A new St. Patrick's Roman Catholic Church has risen from the ashes on the Caribbean island of Montserrat, reader Frank Foley writes. "It was dedicated on June 18 after years of planning and hard work," he reported in an e-mail.
"The church received its pews and other church furnishings as a donation from Cardinal O'Malley's diocese in Boston, as well as a unique cross from the people of Kinsale, Ireland."
While Montserrat is a British overseas territory, it is known as the "Emerald Isle of the Caribbean," and is the only country outside of Ireland to celebrate St. Patrick's Day as a national holiday.
Historians say the English colony was opened by its governor, a Wexford man, as a refuge for Irish Catholics who had served their time as indentured servants under the British penal laws. Montserrat since then has maintained a strong Irish influence.
In Boston, Montserrat natives living locally get together each year for a St. Patrick's Day celebration co-sponsored by the Irish Immigration Center and the Montserrat Aspirers' Club of Dorchester.
Foley writes, "In tune with the church's Irish connection, during the dedication service there was the presentation of a special cross from the people of Kinsale, Ireland, which holds special significance as the village of Kinsale in Montserrat was among those destroyed by the volcano. The cross, handmade of stainless steel, features a symbolic sail representing the voyage across the ocean, and was accepted by Minister of Government Charles Kirnon on behalf of the people of Montserrat. [The parish priest] Father George Agger was instrumental in making the original contact between Kinsale in Ireland and the church in Montserrat."
Foley was on hand to witness the dedication in June, and now he says he hopes to fine someone to donate "a grand Saint Patrick's statue" to grace the church. We will have more about the church in next month's issue of the BIR. For now, readers can see photos on line at tinyurl.com/kshawq.
I had a rather pleasant experience last month in dealing with a government agency, and it's something that bears the telling.
With a milestone birthday looming, it was time to contact the Social Security (SS) Adminstration to begin the process of filing for Medicare benefits. There was a recollection that the local SS office was once located on Gallivan Blvd inn Adams Corner, but it re-located several years ago to Freeport Street.
In this new digital age, the first step was to go online, and with a visit to socialsecurity.gov, a wide array of information became available. By typing in a Dorchester zip code, the website quickly gave me the local address- 115 Freeport Street- and a street map giving the exact location. It also informed that an appointment would be necessary, gave a toll free phone number to call to set it up. A very courteous and respectful person answered the call, and set-up a time that would work within two weeks.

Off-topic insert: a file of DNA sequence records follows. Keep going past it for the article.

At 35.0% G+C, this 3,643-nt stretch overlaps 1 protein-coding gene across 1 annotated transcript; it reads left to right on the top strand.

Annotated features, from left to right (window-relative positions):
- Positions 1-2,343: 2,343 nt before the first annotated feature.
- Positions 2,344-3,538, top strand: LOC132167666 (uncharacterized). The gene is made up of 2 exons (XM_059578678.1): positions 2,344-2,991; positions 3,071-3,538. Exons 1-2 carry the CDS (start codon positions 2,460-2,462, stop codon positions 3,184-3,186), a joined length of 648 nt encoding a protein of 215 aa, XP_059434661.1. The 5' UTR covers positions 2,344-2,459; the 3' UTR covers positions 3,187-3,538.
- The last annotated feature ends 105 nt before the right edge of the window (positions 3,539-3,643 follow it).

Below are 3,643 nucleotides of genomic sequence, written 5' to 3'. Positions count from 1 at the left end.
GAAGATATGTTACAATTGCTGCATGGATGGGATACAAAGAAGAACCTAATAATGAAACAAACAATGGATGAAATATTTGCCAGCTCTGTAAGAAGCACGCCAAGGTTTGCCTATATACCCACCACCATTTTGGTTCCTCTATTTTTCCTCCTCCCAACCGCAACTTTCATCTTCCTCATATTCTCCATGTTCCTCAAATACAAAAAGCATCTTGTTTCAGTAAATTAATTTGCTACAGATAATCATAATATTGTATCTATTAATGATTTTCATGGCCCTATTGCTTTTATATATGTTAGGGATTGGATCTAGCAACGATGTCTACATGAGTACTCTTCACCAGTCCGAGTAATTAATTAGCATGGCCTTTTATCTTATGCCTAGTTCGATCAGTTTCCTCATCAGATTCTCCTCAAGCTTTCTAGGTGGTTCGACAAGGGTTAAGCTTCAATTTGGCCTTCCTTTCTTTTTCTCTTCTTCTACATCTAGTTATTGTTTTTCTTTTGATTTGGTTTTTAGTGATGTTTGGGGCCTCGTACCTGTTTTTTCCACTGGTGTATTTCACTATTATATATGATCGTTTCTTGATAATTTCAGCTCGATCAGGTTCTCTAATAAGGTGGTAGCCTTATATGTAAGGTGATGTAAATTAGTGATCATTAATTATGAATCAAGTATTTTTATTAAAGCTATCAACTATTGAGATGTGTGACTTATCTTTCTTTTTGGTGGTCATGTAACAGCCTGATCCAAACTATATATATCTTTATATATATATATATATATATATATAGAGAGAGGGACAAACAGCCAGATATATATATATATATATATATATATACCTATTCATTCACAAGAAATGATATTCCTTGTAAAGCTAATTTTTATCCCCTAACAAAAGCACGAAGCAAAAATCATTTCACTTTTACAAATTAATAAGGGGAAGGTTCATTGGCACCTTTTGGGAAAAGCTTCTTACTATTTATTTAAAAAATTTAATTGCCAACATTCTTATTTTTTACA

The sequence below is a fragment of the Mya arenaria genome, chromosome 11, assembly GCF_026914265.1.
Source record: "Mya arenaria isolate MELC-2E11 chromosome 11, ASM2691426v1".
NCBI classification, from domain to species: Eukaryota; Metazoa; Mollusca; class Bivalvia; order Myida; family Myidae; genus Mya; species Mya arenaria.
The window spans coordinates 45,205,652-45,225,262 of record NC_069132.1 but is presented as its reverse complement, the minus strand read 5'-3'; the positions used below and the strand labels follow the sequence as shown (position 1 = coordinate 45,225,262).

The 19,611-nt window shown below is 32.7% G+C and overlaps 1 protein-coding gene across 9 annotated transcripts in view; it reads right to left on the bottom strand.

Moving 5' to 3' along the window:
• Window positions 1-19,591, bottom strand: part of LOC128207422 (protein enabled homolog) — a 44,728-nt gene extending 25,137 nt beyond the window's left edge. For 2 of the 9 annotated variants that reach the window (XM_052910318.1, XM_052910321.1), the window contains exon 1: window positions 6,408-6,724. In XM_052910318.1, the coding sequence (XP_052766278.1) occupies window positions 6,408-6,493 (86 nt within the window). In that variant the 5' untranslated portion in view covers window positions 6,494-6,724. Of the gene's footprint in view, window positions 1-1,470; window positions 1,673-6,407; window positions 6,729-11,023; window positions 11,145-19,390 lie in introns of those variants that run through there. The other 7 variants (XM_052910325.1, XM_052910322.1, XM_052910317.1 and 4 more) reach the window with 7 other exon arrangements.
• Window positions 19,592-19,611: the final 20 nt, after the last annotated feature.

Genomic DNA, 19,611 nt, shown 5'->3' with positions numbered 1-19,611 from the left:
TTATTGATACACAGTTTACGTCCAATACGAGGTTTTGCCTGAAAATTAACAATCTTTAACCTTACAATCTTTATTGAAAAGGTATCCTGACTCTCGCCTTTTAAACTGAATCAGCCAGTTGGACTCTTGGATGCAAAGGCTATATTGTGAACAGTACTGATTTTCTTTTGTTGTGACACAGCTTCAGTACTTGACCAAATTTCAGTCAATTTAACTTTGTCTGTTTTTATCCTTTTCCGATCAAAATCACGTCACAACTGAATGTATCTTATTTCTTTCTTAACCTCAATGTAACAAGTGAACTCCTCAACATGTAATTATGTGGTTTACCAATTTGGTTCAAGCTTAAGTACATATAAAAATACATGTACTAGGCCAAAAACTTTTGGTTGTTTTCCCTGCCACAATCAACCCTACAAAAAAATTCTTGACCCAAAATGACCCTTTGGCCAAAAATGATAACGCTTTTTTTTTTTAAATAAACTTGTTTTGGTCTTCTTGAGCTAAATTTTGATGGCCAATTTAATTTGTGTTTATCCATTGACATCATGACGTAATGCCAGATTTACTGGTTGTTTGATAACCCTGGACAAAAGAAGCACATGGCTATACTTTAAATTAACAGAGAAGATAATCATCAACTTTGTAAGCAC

When the appointed day arrive, and I drove to Freeport Street and parked in an adjacent lot. Entering the office, an electronic sign-in computer printed out my name and confirmed my appointment. After a brief wait, a very courteous staffer called me in, and completed the necessary forms. The entire transaction was very efficient, and I was back in my car an on my way in less than a half hour.
I did cause the appointment to be prolonged just a bit, as I took the time at the end to offer my thanks to the woman who had just helped me enroll. My experience in this, my first encounter with Social Security, was entirely pleasant and helpful. I paused to consider how so many public servants- police officers, bus drivers, letter carriers, and others- offer invaluable assistance to the public, and do their jobs so well.
Too often, public employees get a bad rap. But that comes largely from the get-a-life talk radio crowd and their broadcast cheerleaders who waste so much of their waking hours grousing and complaining. As for me, last week I needed some assistance from a federal bureaucrat- and I got all that I needed. Thanks.
(Before visiting your local SS office, it is helpful to call toll-free,1-800-772-1213, and make an appointment.)
At last the national conversation about reforming the health care system is underway, and it's an important step towards controlling the current economic malaise.
In June, an NBC/Wall Street Journal poll showed "that a very solid majority - 62 percent - support taxing those who make more than $250,000 to pay for health-care reform." The puzzler is whether the political crowd in Washington can put down their swords and fashion a new health care system that everyone can live with.